An exercise in constant refinement
Grain and dairy markets follow their own cycles. Demand for dry nonfat milk from China can mean lower butter prices in the U.S., for example. The release of spring planting reports in June and July are watched carefully as trend indicators, notes Amy Smith, another senior category management director who specializes in these areas at SpenDifference.

“We follow data like planted acres of corn and soy, whether crops went in early or late, how weather is affecting field growth along with other factors that affect expected yield,” she says. Such information is combined with data like beginning grain stocks, estimates of import and export demand, ethanol market demand.

Sometimes “we see a lot of market noise when the big USDA reports are released,” Smith notes, indicating that single reports are only one part of a complex picture. Updates and price forecasts are constantly being refined until harvest, even as speculators jump in and out of the market, complicating demand and price forecasts.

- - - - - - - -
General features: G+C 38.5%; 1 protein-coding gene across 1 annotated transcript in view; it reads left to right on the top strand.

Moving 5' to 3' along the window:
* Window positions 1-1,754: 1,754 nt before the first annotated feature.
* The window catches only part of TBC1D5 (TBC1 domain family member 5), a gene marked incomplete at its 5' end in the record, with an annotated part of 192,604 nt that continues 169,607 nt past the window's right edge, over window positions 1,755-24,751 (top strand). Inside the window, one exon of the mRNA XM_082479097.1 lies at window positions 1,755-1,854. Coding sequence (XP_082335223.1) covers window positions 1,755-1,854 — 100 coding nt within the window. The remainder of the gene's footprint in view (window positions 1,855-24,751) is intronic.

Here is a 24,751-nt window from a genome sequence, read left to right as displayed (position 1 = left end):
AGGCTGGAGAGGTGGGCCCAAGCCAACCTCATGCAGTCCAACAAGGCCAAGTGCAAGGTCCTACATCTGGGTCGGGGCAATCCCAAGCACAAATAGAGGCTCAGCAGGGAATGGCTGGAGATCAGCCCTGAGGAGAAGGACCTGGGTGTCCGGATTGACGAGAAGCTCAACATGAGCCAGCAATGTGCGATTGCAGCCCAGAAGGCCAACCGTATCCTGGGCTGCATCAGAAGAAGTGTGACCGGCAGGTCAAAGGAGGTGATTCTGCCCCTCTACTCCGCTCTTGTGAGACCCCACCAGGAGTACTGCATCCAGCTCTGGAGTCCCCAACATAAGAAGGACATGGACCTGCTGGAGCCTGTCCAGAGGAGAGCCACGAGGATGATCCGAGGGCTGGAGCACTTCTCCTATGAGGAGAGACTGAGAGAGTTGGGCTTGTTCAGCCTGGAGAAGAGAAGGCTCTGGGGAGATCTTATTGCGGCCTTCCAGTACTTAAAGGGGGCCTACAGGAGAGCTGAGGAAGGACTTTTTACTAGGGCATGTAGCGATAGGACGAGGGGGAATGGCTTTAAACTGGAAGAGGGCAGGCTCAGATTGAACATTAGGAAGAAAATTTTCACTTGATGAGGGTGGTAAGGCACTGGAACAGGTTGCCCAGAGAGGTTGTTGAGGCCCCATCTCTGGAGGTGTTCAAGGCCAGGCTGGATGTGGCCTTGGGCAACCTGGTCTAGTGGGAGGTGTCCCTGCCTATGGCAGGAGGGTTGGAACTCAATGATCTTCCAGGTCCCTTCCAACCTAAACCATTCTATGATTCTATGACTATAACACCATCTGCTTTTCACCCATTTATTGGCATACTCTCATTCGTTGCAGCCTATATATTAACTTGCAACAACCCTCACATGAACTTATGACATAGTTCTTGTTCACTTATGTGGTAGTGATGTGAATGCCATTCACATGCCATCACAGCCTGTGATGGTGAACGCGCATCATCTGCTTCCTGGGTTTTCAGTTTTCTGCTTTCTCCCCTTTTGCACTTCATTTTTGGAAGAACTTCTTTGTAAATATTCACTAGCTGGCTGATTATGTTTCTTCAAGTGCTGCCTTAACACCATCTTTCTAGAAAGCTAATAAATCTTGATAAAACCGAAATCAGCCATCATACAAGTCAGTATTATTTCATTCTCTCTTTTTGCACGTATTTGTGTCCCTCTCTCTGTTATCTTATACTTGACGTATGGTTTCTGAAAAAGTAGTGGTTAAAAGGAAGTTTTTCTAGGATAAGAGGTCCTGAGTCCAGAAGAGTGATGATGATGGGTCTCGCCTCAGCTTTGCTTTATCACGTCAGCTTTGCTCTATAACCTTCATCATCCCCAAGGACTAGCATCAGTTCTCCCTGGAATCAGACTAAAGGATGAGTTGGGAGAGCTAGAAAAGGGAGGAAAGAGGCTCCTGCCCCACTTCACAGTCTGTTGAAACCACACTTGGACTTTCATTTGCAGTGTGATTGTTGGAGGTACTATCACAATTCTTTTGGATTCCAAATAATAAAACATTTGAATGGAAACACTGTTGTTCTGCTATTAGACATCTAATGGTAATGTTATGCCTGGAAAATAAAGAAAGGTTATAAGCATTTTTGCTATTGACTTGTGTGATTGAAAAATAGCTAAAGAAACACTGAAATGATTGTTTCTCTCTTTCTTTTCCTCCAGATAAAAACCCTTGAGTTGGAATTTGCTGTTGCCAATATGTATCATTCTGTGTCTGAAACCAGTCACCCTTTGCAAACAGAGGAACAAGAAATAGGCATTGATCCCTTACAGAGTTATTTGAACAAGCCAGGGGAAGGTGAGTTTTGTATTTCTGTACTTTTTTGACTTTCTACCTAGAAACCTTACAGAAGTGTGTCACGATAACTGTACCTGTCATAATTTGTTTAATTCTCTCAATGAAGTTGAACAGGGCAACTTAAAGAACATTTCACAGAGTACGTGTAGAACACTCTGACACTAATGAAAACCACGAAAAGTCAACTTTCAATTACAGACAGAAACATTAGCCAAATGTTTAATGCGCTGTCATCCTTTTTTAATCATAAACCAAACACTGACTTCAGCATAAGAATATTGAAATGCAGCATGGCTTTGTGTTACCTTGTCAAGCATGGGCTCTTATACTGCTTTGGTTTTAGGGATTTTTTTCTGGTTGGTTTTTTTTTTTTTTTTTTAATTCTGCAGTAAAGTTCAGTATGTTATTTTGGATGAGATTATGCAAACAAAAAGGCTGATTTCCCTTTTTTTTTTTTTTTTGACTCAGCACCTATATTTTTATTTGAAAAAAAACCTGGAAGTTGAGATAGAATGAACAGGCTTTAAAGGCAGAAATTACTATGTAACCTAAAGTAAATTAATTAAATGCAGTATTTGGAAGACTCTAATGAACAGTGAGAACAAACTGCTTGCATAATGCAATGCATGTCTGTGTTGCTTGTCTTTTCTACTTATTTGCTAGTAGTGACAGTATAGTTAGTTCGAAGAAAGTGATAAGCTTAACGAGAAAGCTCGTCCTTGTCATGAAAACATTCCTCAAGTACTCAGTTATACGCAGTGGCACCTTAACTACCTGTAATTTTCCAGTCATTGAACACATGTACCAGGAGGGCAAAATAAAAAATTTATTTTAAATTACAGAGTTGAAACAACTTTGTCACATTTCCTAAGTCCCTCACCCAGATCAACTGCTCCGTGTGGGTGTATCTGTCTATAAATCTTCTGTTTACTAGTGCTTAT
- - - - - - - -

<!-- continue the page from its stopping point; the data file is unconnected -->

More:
Winter wheat follows different cycles, with fall planting and spring harvests. Grain production in South America, at the opposite time of the year of that in the U.S., is another factor. And in the course of a year, the spot and forecast prices of some commodities can vary significantly as the specifics in international supply and demand become known. Such factors are very hard to predict as “countries like China and Russia are quite savvy about keeping their own internal production numbers close to the vest,” says Smith.

Cycle disruptions and risk factors
Category managers also carefully evaluate how large meat and other processors are reacting to the same trends: for example, the percentage of their feed grain purchases that are contracted for in advance vs. the percentage to be bought on the spot market as a potential price hedge.

There are also external factors like the current international “tariff wars” or the spread of swine fever in Asia that can disrupt traditional cycles, as is happening right now with pork demand patterns from China and Mexico, Anderson says. That often means trying to evaluate the direction in which prices and supplies are going before a trend is completely clear.